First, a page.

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<h1>Comparing the Functional Roles in Two Genomes</h1>

As the KBase begins to be used to support development and maintenance
of metabolic models, it becomes important that we be able to rapidly
compare the functional roles that are implemented by protein-encoding
genes in a pair of genomes.  In the most common case, we will be
looking for errors in annotations between very close genomes.  In that
case, most of the discrepancies will reflect errors in gene calling
and annotations.  In the cases of more distant genomes, it becomes
possible to infer metabolic differences from the discrepancies.
<br><br>
In any event, here we give a short program using the KBase API for
extracting data from the CS and compasring the functional roles that
occur in two genomes stored in the CS.
<br><br>
Here is the actual program:
<br><pre>
use CDMI_APIClient;
my $kbO = CDMI_APIClient->new;

my $usage = "usage: compare_two_genomes G1 G2";
my($g1,$g2);

(
 ($g1 = shift @ARGV) &&
 ($g2 = shift @ARGV)
)
    || die $usage;

my $genH   = $kbO->genomes_to_fids([$g1,$g2],['peg']);
my $fids1  = $genH->{$g1};
my $fids2  = $genH->{$g2};
my $funcH1 = $kbO->fids_to_functions($fids1);
my $funcH2 = $kbO->fids_to_functions($fids2);
my %roles_used_in_models = map { $_ => 1 } @{ $kbO->all_roles_used_in_models() };

my %roles1 = map { $roles_used_in_models{$_} ? ($_ => 1) : () } 
             map { &roles_of_function($_) } 
             map { $funcH1->{$_} }
             keys(%$funcH1);

my %roles2 = map { $roles_used_in_models{$_} ? ($_ => 1) : () } 
             map { &roles_of_function($_) } 
             map { $funcH2->{$_} }
             keys(%$funcH2);

my @common = sort grep { $roles2{$_} }   keys(%roles1);
my @just1  = sort grep { ! $roles2{$_} } keys(%roles1);
my @just2  = sort grep { ! $roles1{$_} } keys(%roles2);

&print_set(\@common,"In Common");
&print_set(\@just1,"In Just $g1");
&print_set(\@just2,"In Just $g2");

sub print_set {
    my($set,$title) = @_;

    print $title,"\n\n";
    foreach $_ (@$set) { print $_,"\n" }
    print "//\n\n";
}

sub roles_of_function {
    my ($assignment) = @_;
    my $commentFree = ($assignment =~ /(.+?)\s*[#!]/ ? $1 : $assignment);
    my @retVal = split /\s+[\/@]\s+|\s*;\s+/, $commentFree;
    return @retVal;
}
<br></pre>
The program takes in two arguments from the command line -- the IDs of
the KBase genomes that are two be compared.  It uses

<br><pre>
my $genH   = $kbO->genomes_to_fids([$g1,$g2],['peg']);
my $fids1  = $genH->{$g1};
my $fids2  = $genH->{$g2};
my $funcH1 = $kbO->fids_to_functions($fids1);
my $funcH2 = $kbO->fids_to_functions($fids2);
<br></pre>

to retrieve the protein encoding genes from each genome ($genH is a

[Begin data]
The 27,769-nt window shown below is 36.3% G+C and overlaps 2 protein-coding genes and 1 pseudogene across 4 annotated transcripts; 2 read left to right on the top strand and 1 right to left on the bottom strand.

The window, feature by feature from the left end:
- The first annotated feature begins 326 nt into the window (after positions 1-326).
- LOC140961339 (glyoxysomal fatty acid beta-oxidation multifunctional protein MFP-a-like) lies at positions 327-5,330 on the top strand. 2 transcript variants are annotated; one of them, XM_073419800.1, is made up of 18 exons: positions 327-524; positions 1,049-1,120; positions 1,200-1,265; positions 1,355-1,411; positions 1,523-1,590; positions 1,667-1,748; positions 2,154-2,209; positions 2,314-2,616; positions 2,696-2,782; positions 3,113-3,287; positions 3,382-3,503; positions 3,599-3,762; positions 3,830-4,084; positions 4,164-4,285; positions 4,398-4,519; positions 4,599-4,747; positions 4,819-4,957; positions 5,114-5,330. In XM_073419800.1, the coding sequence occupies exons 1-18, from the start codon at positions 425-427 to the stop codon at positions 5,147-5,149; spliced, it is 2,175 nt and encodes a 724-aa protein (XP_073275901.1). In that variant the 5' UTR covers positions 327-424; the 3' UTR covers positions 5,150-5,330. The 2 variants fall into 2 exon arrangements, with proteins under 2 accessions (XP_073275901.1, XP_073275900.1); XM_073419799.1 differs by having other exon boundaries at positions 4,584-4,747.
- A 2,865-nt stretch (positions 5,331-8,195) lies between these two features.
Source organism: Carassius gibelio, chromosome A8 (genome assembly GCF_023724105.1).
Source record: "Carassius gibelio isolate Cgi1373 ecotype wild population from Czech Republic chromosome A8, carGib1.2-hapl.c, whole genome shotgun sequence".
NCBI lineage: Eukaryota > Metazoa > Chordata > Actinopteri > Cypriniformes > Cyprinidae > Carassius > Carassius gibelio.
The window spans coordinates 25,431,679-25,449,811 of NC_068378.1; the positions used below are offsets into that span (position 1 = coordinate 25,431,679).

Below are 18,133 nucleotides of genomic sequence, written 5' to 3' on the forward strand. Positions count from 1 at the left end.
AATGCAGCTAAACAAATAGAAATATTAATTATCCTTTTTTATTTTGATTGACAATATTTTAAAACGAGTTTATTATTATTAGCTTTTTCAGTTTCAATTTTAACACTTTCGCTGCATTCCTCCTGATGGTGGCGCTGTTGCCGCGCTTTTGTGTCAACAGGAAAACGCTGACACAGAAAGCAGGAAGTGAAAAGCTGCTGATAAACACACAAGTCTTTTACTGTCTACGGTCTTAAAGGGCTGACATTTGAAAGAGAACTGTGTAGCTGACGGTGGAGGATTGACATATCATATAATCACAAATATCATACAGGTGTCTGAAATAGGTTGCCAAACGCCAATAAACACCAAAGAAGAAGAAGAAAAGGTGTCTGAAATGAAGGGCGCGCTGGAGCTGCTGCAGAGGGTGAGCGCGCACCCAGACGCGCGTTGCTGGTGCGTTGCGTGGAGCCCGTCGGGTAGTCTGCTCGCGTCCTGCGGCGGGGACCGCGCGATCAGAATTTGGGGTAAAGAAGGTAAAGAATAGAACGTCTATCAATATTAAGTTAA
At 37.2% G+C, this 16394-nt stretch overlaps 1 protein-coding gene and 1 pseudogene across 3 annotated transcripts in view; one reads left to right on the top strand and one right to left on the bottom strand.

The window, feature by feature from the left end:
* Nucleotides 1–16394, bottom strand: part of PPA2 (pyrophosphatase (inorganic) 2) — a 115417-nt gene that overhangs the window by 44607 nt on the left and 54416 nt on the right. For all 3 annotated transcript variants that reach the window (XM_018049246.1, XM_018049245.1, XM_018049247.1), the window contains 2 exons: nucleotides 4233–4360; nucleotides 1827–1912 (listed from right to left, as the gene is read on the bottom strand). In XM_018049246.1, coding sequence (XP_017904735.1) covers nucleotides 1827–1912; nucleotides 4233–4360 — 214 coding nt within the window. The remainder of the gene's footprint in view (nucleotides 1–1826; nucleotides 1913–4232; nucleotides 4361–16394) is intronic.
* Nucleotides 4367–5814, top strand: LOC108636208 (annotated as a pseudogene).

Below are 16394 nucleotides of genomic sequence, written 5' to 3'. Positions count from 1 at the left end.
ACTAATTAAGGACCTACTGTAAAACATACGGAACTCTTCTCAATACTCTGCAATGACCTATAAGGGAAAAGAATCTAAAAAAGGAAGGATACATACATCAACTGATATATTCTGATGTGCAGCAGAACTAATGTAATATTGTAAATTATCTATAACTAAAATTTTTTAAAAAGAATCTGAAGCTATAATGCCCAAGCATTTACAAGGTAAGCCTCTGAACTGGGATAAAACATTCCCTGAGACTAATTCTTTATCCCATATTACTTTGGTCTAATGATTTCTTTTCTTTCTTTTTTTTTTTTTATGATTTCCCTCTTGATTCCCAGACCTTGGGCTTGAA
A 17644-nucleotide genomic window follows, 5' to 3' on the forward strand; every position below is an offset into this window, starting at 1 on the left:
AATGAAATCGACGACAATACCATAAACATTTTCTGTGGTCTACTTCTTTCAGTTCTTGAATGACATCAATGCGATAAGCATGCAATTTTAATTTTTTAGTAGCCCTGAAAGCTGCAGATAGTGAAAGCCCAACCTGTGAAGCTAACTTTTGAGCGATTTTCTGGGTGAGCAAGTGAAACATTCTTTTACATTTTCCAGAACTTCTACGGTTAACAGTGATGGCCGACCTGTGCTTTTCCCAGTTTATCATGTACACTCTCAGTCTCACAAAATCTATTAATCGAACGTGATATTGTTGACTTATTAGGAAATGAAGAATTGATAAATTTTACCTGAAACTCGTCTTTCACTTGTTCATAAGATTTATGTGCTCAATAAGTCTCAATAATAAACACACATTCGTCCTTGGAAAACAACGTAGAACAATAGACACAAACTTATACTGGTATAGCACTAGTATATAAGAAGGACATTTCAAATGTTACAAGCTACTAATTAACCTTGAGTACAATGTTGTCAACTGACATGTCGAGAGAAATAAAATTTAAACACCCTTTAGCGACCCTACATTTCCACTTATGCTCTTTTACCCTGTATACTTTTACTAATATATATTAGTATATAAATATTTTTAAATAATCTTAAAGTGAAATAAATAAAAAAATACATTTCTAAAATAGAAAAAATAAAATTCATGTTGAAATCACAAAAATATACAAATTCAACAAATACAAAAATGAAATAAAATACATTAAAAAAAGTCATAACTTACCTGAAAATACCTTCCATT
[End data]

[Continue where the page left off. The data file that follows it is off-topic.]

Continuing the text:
hash keyed on the genome ID with values comprised of the PEGs
associated with the genome), and then retrieving the functions
associated with each of the Features of type 'peg'.

The line
<br><pre>

my %roles_used_in_models = map { $_ => 1 } @{ $kbO->all_roles_used_in_models() };
<br></pre>

retrieves the roles that are used in models.  We will restrict our analysis to this set, 
since the other roles tend to be poorly characterized.
<br><br>
We use
<br><pre>

my %roles1 = map { $roles_used_in_models{$_} ? ($_ => 1) : () } 
             map { &roles_of_function($_) } 
             map { $funcH1->{$_} }
             keys(%$funcH1);

my %roles2 = map { $roles_used_in_models{$_} ? ($_ => 1) : () } 
             map { &roles_of_function($_) } 
             map { $funcH2->{$_} }
             keys(%$funcH2);
<br></pre>

to compute the functional roles that occur in $g1 and $g2.  The routine
<br><pre>

sub roles_of_function {
    my ($assignment) = @_;
    my $commentFree = ($assignment =~ /(.+?)\s*[#!]/ ? $1 : $assignment);
    my @retVal = split /\s+[\/@]\s+|\s*;\s+/, $commentFree;
    return @retVal;
}
<br></pre>

is used to map each function to a set of functional roles.  In most cases a function 
will implement a single role.  However, we are using the convention that

<br><pre>
     role1 / role2     means the protein implements two distinct roles using
                       different domains in the protein (i.e., these represent
		       fusions usually)

     role1 @ role2     means that the protein implements two distinct roles
                       probably due to broad specificity

     role1; role2      means that there is uncertainty, but the best estimate is
                       that the protein implements role1 or role2 (and maybe both).
<br></pre>

The lines

<br><pre>
    my @common = sort grep { $roles2{$_} }   keys(%roles1);
    my @just1  = sort grep { ! $roles2{$_} } keys(%roles1);
    my @just2  = sort grep { ! $roles1{$_} } keys(%roles2);
<br></pre>

compute the roles in common, those that occur in just $g1 and
those that occur in just $g2.  The program prints the three sets and exists.
It is a simple program, but it can be used to effectively get a sense of
the performance supported by the KBase API and the utility of the operations.


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